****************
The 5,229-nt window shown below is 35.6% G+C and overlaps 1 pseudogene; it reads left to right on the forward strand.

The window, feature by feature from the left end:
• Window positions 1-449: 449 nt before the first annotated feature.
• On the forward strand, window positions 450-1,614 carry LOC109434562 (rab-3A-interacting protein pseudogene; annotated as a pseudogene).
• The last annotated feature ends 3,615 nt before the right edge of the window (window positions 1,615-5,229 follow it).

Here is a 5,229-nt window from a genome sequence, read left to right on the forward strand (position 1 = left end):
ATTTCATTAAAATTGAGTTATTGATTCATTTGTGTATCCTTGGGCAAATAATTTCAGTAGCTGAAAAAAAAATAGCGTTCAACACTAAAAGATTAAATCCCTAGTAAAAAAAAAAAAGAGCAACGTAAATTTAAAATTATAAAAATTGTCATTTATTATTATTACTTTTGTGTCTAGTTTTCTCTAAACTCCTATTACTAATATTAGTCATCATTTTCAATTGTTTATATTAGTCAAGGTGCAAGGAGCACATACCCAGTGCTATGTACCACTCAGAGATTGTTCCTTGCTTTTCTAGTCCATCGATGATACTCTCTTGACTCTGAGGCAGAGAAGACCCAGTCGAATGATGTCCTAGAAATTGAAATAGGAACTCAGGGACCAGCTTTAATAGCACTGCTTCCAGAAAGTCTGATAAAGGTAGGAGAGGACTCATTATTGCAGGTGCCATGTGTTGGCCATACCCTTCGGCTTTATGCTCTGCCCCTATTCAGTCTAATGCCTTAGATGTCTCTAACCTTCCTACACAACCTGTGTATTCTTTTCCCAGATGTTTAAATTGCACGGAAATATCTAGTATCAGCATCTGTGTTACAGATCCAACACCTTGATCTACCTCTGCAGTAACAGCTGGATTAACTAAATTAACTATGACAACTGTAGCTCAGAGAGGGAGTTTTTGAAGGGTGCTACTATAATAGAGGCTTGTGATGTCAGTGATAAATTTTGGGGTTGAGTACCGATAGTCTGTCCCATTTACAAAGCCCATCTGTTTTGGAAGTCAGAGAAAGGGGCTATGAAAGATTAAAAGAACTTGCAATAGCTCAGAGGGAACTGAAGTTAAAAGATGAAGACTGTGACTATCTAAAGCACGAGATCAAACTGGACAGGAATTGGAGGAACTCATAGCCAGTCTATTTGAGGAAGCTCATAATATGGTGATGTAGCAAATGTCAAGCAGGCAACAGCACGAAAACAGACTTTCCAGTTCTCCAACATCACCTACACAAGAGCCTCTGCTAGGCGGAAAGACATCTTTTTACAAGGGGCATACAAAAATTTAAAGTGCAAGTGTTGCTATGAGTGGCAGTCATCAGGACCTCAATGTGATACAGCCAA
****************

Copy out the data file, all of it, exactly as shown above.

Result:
The 5,229-nt window shown below is 35.6% G+C and overlaps 1 pseudogene; it reads left to right on the forward strand.

The window, feature by feature from the left end:
• Window positions 1-449: 449 nt before the first annotated feature.
• On the forward strand, window positions 450-1,614 carry LOC109434562 (rab-3A-interacting protein pseudogene; annotated as a pseudogene).
• The last annotated feature ends 3,615 nt before the right edge of the window (window positions 1,615-5,229 follow it).

Here is a 5,229-nt window from a genome sequence, read left to right on the forward strand (position 1 = left end):
ATTTCATTAAAATTGAGTTATTGATTCATTTGTGTATCCTTGGGCAAATAATTTCAGTAGCTGAAAAAAAAATAGCGTTCAACACTAAAAGATTAAATCCCTAGTAAAAAAAAAAAAGAGCAACGTAAATTTAAAATTATAAAAATTGTCATTTATTATTATTACTTTTGTGTCTAGTTTTCTCTAAACTCCTATTACTAATATTAGTCATCATTTTCAATTGTTTATATTAGTCAAGGTGCAAGGAGCACATACCCAGTGCTATGTACCACTCAGAGATTGTTCCTTGCTTTTCTAGTCCATCGATGATACTCTCTTGACTCTGAGGCAGAGAAGACCCAGTCGAATGATGTCCTAGAAATTGAAATAGGAACTCAGGGACCAGCTTTAATAGCACTGCTTCCAGAAAGTCTGATAAAGGTAGGAGAGGACTCATTATTGCAGGTGCCATGTGTTGGCCATACCCTTCGGCTTTATGCTCTGCCCCTATTCAGTCTAATGCCTTAGATGTCTCTAACCTTCCTACACAACCTGTGTATTCTTTTCCCAGATGTTTAAATTGCACGGAAATATCTAGTATCAGCATCTGTGTTACAGATCCAACACCTTGATCTACCTCTGCAGTAACAGCTGGATTAACTAAATTAACTATGACAACTGTAGCTCAGAGAGGGAGTTTTTGAAGGGTGCTACTATAATAGAGGCTTGTGATGTCAGTGATAAATTTTGGGGTTGAGTACCGATAGTCTGTCCCATTTACAAAGCCCATCTGTTTTGGAAGTCAGAGAAAGGGGCTATGAAAGATTAAAAGAACTTGCAATAGCTCAGAGGGAACTGAAGTTAAAAGATGAAGACTGTGACTATCTAAAGCACGAGATCAAACTGGACAGGAATTGGAGGAACTCATAGCCAGTCTATTTGAGGAAGCTCATAATATGGTGATGTAGCAAATGTCAAGCAGGCAACAGCACGAAAACAGACTTTCCAGTTCTCCAACATCACCTACACAAGAGCCTCTGCTAGGCGGAAAGACATCTTTTTACAAGGGGCATACAAAAATTTAAAGTGCAAGTGTTGCTATGAGTGGCAGTCATCAGGACCTCAATGTGATACAGCCAA